Downed helicopter in Abbottabad: What causes chopper accidents?

Answers to your questions about the news.
May 6 2011 5:07 PM

Black Hawk Down

Why do helicopters seem to crash all the time?

1_123125_123073_2279751_2292779_110506_explainer_heli_tn
A Black Hawk helicopter

No American soldiers were killed in Sunday's raid on Osama Bin Laden's Abbottabad compound, but a helicopter sustained damage after a hard landing and the SEALs blew it up to keep the technology secret. This high-profile chopper failure is hardly unique. During the Iran hostage crisis, troops abandoned a rescue mission because three of the eight Sea Stallion transport copters proved defective. Why do so many helicopters seem to fail?

Katy Waldman Katy Waldman

Katy Waldman is a Slate staff writer. 

Because chopper aviation is highly complex. Setting aside the dangers of flying through a war zone, operating a helicopter means navigating in multiple directions—straight up and down, as well as backward, forward, and to the sides. Helicopters fly at lower altitudes than airplanes, which means that pilots must often maneuver in tight spaces and have to contend with obstructions such as phone lines, trees, and buildings. Generally, they also need to improvise landings, whereas fixed-wing crafts often travel by predetermined routes and use paved runways. In 2005, the U.K.-based Civil Aviation Authority published a set of industry accident reports for helicopters. "Struck power cables in a low cloud," read one. "Entered fog and crashed into woodland," said another. Operational errors caused by weather conditions and high-risk flight environments are by far the leading causes of chopper mishaps, especially as maintenance technologies continue to improve.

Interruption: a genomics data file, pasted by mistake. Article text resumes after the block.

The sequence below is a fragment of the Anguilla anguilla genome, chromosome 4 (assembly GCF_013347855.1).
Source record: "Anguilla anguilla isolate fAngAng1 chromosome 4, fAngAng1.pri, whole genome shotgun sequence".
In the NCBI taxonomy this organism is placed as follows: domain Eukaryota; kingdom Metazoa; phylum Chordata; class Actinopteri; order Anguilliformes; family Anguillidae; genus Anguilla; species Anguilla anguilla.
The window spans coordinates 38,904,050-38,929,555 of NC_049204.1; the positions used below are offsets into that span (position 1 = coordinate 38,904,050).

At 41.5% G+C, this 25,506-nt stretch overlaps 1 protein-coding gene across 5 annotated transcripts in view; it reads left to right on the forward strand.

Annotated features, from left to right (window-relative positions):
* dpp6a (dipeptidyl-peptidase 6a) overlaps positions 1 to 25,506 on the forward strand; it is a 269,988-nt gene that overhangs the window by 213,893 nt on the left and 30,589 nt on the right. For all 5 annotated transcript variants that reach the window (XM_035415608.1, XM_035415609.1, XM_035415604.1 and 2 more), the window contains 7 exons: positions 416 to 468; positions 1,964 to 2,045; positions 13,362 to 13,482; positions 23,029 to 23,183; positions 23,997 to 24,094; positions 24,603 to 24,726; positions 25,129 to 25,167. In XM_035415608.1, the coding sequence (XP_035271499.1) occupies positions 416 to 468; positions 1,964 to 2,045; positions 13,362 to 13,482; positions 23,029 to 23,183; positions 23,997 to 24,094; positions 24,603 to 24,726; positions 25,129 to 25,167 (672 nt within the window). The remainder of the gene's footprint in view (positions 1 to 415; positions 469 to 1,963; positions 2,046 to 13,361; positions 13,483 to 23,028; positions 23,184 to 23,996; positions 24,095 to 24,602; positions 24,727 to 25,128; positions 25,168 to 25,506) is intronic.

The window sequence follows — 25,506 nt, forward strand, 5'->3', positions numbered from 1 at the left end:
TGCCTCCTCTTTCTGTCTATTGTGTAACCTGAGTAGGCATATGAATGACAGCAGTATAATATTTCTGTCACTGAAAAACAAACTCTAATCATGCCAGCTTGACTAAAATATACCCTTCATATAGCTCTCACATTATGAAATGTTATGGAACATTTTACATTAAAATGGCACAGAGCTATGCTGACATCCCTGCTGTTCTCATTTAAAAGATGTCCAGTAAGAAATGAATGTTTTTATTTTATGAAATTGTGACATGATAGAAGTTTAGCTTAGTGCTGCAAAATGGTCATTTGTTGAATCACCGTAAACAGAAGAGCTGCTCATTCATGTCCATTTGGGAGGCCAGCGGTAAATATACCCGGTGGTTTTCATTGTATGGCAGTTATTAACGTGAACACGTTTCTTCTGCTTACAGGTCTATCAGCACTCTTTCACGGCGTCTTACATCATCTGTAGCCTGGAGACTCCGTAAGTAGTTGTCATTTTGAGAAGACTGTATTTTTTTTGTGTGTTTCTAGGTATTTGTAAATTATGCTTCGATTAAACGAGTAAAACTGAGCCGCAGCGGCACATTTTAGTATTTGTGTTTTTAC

Advertisement

If there is mechanical trouble, though, the engine is one of the more common culprits. Helicopters may come equipped with single-turbine engines, twin-turbine engines, or reciprocating (piston-driven) engines; the general failure rate for choppers with piston engines is 7.04 per 100,000 flying hours, as opposed to between 2 and 2.3 for the other two types. This may be because intricate reciprocating mechanisms are heavier and have more moving parts that can break down.

Rarer mechanical problems include electrical misfires, which can result in erratic navigation readings, and errors in the flight control system. (A malfunctioning hydraulic pump, for instance, might leave the pilot unable to operate the "cyclic" or the "collective," two steering instruments that allow the helicopter to change direction.) Rotor blades also need regular inspections: They sometimes crack due to corrosion.

Of course no mode of transportation is immune from the occasional freak accident: One copter transporting workers to an oil rig in the North Sea was struck by lightning in 1995, and another chopper crashed when a bird entered the cockpit and got jammed in the pilot's anti-torque pedals.

Given the complexities of helicopter aviation, chopper safety statistics aren't as dire as you might expect. According to the National Transportation Safety Board and the Federal Aviation Administration, there were 140 civil helicopter accidents in 2008, out of a total of 3,813,000 hours flown. * This puts the rotorcraft accident rate at 3.67 per 100,000 hours flown. Flying a helicopter is actually much safer than flying a noncommercial plane: The 2008 accident rate for "general" aviation (all civil flights except for scheduled passenger and cargo airlines) was 6.86.